Samantha Woyce says scoliosis is not something that is talked about enough in the Canadian health care system. She would know – not only has the Barrie native lived with Scoliosis since she was young, but it’s also affected her oldest daughter Lilly.
When Samantha was 12, she started experiencing pain in her back. “I complained to my family doctor of back pain,” Woyce says, ” and he prescribed me muscle relaxants – at 12 years old! He didn’t check my back at all.” When Woyce was 18, her back locked up so severely that she couldn’t move. A visit to a chiropractor resulted in an x-ray being taken, which revealed a severe spinal curve.
“When he put the X-ray up on the screen I almost threw up. To think my back was that bad and no doctor noticed, it makes me think of all the backs that are being missed. “
Scoliosis can be hereditary, so when Samantha’s daughters were born she was sure to check their spines regularly. She knew in her gut from the time her daughter Lilly was a baby that she also had scoliosis. Samantha says when Lilly would bend over in the bathtub her ribs would push out on one side. The diagnosis was confirmed when Lilly was 3, once she was old enough to sit still for an x-ray.
Since her diagnosis, Lilly has been in body casts and braces through the spinal program at Sick Kids hospital. “It’s pretty hard to do everyday stuff,” says Lilly of wearing her brace. “When I bend over, it feels like I can’t breathe because it’s so tight. Sometimes it pinches my skin and it hurts. At the end of the day at school, there is always pencils and stuff under my desk because I can’t always bend down to pick them up…but my friends help me.”
Lilly is now 9. Doctors recently told her that the curves in her spine had progressed to the point that she’d need to be in a body cast for the next year-and-a-half, and then her back would have to be fused with rods after that. Her mom refused to believe that there wasn’t a better option out there.
Samantha researched and reached out to other scoliosis parents, which is how she learned about Vertebral Body Tethering (VBT). The procedure is like braces for your teeth, but on your spine. The patient will still have movement in their back, but the tethers guide the spine straight. The procedure has been done around the world for over a decade, but Canada only started trials three years ago. Samantha found a doctor, at the Children’s Hospital of Eastern Ontario, and received a referral. “It turns out, Lilly’s curves were at the point that if they got any worse, she wouldn’t be a candidate for this surgery,” says Woyce.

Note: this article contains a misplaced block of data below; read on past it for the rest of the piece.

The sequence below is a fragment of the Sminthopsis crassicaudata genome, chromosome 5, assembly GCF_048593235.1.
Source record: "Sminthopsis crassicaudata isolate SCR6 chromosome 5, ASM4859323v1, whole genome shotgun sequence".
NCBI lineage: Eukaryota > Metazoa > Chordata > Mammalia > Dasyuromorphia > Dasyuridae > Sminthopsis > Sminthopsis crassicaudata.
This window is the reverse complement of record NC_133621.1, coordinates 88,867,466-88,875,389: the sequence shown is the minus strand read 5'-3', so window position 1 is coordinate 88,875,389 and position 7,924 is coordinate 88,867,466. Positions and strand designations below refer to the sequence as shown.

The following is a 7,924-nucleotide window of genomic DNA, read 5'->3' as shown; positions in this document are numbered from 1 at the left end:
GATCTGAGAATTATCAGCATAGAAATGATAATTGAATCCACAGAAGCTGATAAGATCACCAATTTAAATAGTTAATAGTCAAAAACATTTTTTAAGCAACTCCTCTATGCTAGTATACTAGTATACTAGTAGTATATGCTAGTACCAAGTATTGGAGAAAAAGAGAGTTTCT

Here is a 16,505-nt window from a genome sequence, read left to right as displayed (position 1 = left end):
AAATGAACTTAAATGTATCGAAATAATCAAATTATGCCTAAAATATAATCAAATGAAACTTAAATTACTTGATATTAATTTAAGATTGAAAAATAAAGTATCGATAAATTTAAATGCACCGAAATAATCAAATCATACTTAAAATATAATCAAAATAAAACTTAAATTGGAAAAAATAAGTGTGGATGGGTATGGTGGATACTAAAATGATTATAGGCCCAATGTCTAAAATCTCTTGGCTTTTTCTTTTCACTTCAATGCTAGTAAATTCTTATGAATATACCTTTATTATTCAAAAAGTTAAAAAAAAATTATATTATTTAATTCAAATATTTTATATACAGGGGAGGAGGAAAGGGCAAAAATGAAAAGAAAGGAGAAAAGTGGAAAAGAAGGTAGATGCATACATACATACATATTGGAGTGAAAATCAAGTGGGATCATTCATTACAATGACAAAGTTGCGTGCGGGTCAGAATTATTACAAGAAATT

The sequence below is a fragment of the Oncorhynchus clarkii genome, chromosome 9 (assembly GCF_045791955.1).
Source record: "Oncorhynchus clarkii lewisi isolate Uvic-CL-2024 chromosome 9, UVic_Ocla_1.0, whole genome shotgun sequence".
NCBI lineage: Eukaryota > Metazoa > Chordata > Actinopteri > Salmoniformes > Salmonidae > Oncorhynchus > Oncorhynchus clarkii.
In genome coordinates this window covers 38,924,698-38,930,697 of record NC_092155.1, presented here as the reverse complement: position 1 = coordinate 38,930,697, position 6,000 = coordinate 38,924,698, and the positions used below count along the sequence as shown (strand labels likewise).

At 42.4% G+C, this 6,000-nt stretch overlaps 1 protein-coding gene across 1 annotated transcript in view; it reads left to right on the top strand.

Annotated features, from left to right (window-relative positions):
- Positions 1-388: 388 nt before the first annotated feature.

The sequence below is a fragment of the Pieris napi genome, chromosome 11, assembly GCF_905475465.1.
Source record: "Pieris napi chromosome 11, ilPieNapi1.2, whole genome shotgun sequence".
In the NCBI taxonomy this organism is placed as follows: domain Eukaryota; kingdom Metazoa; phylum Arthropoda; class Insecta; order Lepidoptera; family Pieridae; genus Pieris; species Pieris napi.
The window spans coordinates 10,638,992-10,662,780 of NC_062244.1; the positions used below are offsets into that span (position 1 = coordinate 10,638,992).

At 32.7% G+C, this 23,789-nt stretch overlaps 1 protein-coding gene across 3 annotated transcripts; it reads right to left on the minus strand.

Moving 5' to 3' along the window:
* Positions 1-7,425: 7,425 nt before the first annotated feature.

Lilly and her family will head to Ottawa on Friday, May 7th to begin her pre-op appointments, and her surgery is scheduled for May 10th. Lilly is no stranger to hospitals, but this procedure is a whole new ball game. “I’m very nervous, but at the same time I am very, very excited,” says Lilly, “because I won’t have to have casts or my brace any more. I can just go in a pool whenever I want, like any other kid!”
Lilly is the youngest candidate to be accepted in to the study so far. Typically, they won’t attach the tether until a patient is 10, but because of Lilly’s height the device will fit. The procedure is still new in Canada, so anyone who receives the tether is part of a study for future use. The fact that her surgery could help other kids is something that helps to calm Lilly’s nerves “I didn’t think I’m that brave, but once I think about it, it is pretty cool that it could help other kids.”
Samantha Woyce hopes her daughter’s story will help spread awareness about Scoliosis. “There are so many parents I have spoken with that caught their kid’s scoliosis too late,” Woyce says, “I just want parents to be aware and check their kids backs. Ask them to bend over and touch their toes then follow their spine with your fingers. If you have any doubts that their back is curved ask your family doctor to check, and request an X-ray. If we could save even one kid from missing out on a life changing surgery like tethering it’s all worth it. “